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|Paynesville Press - December 3, 2003|
Local soldier helps to rebuild Afghanistan
In some ways, Thanksgiving this year was similar to ones in Jon Millner's past. Work was kept to a minimum, the food - ham, shrimp and turkey with all the trimmings - was great, and he took time to reflect on all the reasons he had to feel grateful.|
But instead of spending the day at home with his parents and his brothers, Jon celebrated the holiday in a mess hall at a small Army base in Gereshk, Afghanistan, where he has been stationed since early July.
Jon, a PAHS 2001 graduate, is attached to the Army Reserve's 407th Civil Affairs battalion from Arden Hills. The unit's mission is to do whatever is necessary to help the Afghans rebuild hospitals, schools, and wells in the area and to hand out humanitarian aid and materials like food and water.
Jon hopes his deployment will end in July but believes Afghanistan has a long way to go in rebuilding.
From his e-mails, Mary Millner knows her son's missions are dangerous: training with weapons, working with Army Special Forces troops, and skirmishes with Taliban forces. She knows things are dangerous when her son ends an e-mail with: "Pray for us. We are going to need it."
Because he is a certified nursing assistant and a pre-nursing student at St. Cloud State University, when Jon first arrived in Afghanistan he volunteered to help out at the base's makeshift clinic that he described as four stretchers and two medics.
Camels are a common sight in the desert surrounding Gereshk, Afghanistan, where Jon Millner's Army Reserve unit is stationed. When he's not working in the base clinic, Jon's missions take him off base sometimes into dangerous situations.
As it has become more difficult for his unit to work off base, Jon's commander gradually allowed him to spend more time working at the clinic, where medics treat everything from soldiers with colds to Afghans with gunshot wounds.
While he has had some positive experiences while working in the clinic, it is also in this clinic that Mary knows her son has seen the ravages of war up close. She wonders if the horrors that he has seen will somehow change him.
According to his e-mails, there are days when he is able to help someone, either in the clinic or during a mission, and he has reason to celebrate. Other days are not so good.
In mid-November Jon wrote, "Today I got to work on one of our guys. He got shot six times and somehow is still alive." In that letter, Jon said he was having a good day, amazed that the man had lived.
The next day, however, Jon wrote home in a different tone. His message was terse. Left alone in the clinic because the medics had to go on a mission, Jon wrote, "Today I had three gunshot wound guys. All dead. Executed. Non U.S. Heads half intact, I couldn't do anything for them." This was a note that he ended with "pray for us."
Like their son, Don and Mary, have ups and downs. Jon sends regular e-mails to his parents and to his brothers, Scott and Doug. Some-times he sends two e-mails a day, which can be reassuring, but sometimes - like when the computers on the base were down recently - Jon's family does not hear from him for days or even weeks.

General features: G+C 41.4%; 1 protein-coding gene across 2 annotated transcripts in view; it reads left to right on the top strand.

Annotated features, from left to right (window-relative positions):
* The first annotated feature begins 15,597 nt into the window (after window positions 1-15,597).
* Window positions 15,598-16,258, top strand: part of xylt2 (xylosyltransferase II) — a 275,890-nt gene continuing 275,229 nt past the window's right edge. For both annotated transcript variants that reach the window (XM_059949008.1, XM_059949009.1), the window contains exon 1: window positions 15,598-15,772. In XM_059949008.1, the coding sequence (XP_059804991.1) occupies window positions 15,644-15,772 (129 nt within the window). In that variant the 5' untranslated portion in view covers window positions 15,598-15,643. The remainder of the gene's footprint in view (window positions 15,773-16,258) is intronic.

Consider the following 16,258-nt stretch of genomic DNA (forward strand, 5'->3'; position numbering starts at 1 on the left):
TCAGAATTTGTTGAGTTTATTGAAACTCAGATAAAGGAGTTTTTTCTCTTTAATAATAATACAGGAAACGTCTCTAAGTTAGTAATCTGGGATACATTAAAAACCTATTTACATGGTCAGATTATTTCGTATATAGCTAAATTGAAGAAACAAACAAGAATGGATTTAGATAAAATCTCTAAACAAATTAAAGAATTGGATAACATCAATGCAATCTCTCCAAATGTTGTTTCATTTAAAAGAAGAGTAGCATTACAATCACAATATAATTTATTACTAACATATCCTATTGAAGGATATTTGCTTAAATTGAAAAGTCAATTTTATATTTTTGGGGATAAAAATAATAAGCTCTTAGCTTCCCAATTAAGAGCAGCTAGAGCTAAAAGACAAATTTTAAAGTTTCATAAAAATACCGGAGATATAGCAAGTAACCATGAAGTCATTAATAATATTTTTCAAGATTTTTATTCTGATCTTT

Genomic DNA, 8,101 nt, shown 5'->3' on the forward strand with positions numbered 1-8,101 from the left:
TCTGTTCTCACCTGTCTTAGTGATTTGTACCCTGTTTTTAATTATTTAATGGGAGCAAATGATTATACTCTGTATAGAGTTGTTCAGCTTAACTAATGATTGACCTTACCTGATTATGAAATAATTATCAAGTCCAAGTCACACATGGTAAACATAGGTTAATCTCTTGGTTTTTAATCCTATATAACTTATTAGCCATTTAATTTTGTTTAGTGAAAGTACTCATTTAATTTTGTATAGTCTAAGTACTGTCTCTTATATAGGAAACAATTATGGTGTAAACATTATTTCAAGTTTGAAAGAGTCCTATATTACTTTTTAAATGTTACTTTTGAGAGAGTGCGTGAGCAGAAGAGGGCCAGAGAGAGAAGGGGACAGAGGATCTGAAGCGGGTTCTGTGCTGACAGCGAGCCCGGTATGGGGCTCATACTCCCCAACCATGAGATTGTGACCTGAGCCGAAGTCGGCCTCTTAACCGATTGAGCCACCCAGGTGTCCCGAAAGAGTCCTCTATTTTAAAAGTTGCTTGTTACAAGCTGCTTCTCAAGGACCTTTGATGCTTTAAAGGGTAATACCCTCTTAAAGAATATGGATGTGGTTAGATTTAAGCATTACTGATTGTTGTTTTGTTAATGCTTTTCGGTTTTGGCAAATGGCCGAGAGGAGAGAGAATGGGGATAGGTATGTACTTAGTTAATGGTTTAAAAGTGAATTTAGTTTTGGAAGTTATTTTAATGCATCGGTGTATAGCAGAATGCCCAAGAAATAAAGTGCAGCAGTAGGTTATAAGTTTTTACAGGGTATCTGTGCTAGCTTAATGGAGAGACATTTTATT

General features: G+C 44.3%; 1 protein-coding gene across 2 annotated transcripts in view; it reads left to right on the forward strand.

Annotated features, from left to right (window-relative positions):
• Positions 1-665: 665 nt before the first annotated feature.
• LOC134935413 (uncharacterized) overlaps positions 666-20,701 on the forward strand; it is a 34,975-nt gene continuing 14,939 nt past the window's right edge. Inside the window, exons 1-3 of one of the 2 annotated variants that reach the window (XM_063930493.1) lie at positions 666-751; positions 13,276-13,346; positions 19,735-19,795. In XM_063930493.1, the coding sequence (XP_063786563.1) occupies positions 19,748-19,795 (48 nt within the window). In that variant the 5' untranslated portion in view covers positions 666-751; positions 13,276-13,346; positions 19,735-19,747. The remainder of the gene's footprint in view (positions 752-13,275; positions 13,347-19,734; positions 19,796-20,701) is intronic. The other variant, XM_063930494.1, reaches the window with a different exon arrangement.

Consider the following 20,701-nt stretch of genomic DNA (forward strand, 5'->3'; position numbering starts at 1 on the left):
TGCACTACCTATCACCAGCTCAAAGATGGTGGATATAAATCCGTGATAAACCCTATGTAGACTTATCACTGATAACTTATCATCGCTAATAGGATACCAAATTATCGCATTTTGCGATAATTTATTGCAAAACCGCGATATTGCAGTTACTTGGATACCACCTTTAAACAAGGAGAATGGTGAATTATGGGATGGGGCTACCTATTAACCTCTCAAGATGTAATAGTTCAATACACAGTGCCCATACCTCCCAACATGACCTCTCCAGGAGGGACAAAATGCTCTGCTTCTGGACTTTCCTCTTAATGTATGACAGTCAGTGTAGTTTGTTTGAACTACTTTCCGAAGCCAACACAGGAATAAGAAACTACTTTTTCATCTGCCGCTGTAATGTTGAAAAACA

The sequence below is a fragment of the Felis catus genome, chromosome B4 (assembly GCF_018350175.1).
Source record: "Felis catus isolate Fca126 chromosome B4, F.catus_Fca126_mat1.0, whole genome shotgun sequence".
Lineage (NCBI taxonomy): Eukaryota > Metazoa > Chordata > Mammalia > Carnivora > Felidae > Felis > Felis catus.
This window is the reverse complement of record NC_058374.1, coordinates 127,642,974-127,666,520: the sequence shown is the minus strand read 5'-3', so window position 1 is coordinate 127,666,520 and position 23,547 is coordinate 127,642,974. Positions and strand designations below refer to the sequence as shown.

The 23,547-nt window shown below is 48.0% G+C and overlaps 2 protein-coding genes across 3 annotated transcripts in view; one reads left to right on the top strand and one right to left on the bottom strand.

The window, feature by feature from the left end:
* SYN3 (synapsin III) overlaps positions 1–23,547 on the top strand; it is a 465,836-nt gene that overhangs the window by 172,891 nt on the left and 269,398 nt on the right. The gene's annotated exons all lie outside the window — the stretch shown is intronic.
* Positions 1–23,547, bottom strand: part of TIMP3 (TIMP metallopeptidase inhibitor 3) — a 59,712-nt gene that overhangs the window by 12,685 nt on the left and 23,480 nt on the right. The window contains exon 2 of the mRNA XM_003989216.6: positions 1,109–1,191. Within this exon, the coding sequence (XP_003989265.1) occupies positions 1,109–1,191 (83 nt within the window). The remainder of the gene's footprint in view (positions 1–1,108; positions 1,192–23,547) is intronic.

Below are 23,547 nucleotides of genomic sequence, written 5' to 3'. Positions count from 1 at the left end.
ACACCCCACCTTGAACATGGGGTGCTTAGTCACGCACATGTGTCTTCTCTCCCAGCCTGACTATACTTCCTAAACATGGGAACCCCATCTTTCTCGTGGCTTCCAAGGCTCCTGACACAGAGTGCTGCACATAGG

Mary doesn't know which is worse. She clambers for information about Afghanistan, finding it more and more difficult to find since the situation in Iraq has taken the focus off from Afghanistan, she said. Information about attacks and bombings fuel her fear, while not knowing produces its own fear.
Jon is pictured here with his family.
Jon and his parents also worry that people will forget about the troops in Afghanistan. "Before I left I told some people that I was going to Afghanistan, and some of them said, 'Aren't we done over there?'" wrote Jon, who wants the world to know that there is still a lot to do in Afghanistan.
He doesn't think U.S. troops will pull out anytime soon, not when the people still don't have good medical care, clean water to drink, or even textbooks for their schools.
While the Millners are terrified for their son, Don beams with pride when he describes his son's ability to communicate with the locals in their own languages. According to Don, Jon always had a gift for languages and he has picked up seven of them with relative ease.
When Jon got to Afghanistan, learning Dari and Pashtu, languages spoken by local Afghans, as well as their customs, endeared him to the people of the community and made Jon's job easier, both in the clinic and on missions, said Don. In fact, Jon was recently assigned the task of teaching the languages to other troops.
The Millners are also proud that their son might have found his calling in the medical field.
When he returns home, though, Jon probably won't go back to nursing school right away, though he now wants to be a trauma nurse. He thinks his unit will likely deploy to Afghanistan again, and he doesn't want to start school only to have to stop again.
Instead, Jon plans to become a paramedic right away, and later, when he can devote the time to it, he wants to become a trauma nurse.
"The stuff I've seen, most people only read about in books," wrote Jon in an e-mail to the Press. "I've seen people with their heads blown off, jaws missing, scalps hanging on, and whole bodies burned to a crisp. Most people wouldn't want to see this stuff, but I can deal with it well."
Jon is proud of the work he's doing in Afghanistan, and while he wouldn't want to do it over, he doesn't regret it either. "This is an experience that no one would ever want to go through, but I'm proud of going through it nonetheless," he said. "I've heard from some that this will make the rest of life seem like a cakewalk."
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